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Lisa Dillon, Ashleigh Chandra, Kris Rogers, Lisa Keay; Exploring multimorbidity in older Australians with vision impairment: a cross-sectional study. Invest. Ophthalmol. Vis. Sci. 2020;61(7):3349.
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© ARVO (1962-2015); The Authors (2016-present)
To explore multimorbidity (more than two medical conditions) in older Australians with vision impairment.
Participants were recruited from a community-based Australian vision rehabilitation organization; were aged 50+ years, English-speaking, with vision impairment and no diagnosis of dementia. A home-based vision assessment was completed using an electronic visual acuity (VA) chart at 3 metres and contrast sensitivity (CS) assessment at 1 metre with habitual correction, based on the Bailey-Lovie Visual Acuity Chart and Pelli-Robson Chart, respectively. Major visual field (VF) defects were assessed using confrontation fields. Participants self-reported physician diagnosed medical conditions using the Functional Comorbidities Index, as well as mobility aid use. Weight and height were used to calculate body mass index (BMI).
A total of 588 participants were recruited: average age was 74±11 (mean±SD) years (range 50-99), 346 (59%) were female, average BMI was 28±7kg/m2, and 397 (38%) were overweight or obese (≥25kg/m2). Average VA was 1.28±1.02 logMAR and CS 0.84±0.66, 492 (84%) were legally blind and 446 (76%) had VF loss. The most common reported vision conditions were age-related macular degeneration (207, 35%), glaucoma (134, 23%) and cataract (115, 20%), and 229 (39%) reported two or more vision conditions. Mobility aids used included the long cane (261, 44%), support cane (175, 30%) and walking frame (83, 14%). The average number of reported medical conditions, including vision impairment, was 8±3 (range 1-22). A single comorbidity was reported by 20 (3%), while multimorbidity was reported by 558 (95%) participants. The majority of participants had between four and nine comorbidities, including vision impairment (359, 61%). The most commonly reported medical conditions were arthritis (366, 62%), back pain (334, 57%) and high blood pressure (331, 56%). Dual-sensory loss (vision and hearing impairment) was reported by 271 (46%) participants.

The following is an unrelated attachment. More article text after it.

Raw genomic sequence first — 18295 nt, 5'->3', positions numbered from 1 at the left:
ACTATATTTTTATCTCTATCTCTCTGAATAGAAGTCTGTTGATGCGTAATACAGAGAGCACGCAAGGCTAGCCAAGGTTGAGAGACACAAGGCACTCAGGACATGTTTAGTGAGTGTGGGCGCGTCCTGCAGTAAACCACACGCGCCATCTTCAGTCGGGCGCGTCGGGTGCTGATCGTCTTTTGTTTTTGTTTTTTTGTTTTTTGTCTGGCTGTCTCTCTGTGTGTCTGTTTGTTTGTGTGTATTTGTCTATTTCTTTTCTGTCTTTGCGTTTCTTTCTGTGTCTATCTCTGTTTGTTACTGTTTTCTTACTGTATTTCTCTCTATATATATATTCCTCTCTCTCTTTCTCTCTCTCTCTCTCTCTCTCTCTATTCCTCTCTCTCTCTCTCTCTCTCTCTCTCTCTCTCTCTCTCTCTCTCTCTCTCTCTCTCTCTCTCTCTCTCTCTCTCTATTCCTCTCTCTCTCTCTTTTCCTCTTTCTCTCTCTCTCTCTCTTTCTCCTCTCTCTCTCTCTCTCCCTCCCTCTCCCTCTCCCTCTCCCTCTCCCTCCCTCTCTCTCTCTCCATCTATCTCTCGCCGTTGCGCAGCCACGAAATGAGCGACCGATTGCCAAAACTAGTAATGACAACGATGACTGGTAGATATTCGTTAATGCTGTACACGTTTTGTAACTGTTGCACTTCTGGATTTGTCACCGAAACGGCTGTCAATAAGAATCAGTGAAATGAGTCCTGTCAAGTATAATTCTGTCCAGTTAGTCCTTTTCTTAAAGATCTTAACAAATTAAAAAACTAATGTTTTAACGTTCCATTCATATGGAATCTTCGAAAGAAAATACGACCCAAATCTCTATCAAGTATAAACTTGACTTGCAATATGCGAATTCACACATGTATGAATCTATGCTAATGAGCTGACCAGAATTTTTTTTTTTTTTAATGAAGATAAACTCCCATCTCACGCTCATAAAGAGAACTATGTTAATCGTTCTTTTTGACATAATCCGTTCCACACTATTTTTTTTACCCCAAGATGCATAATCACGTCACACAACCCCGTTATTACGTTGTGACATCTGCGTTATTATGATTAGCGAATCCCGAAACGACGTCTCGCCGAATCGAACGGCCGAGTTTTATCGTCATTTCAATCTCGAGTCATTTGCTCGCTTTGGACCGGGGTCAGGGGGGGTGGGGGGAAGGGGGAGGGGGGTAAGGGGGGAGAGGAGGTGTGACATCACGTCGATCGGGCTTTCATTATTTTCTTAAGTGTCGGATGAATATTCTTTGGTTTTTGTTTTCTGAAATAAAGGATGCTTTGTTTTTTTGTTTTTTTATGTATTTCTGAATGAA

This study confirmed the high multimorbidity experienced by older Australians with vision impairment. Further, this sample is exclusively those already engaged in vision rehabilitation, and perhaps those not in receipt of these services may have worse health outcomes. This demonstrates the complexity of health care, mobility, and dual-sensory loss implications for older Austraians with vision impairment.
This is a 2020 ARVO Annual Meeting abstract.
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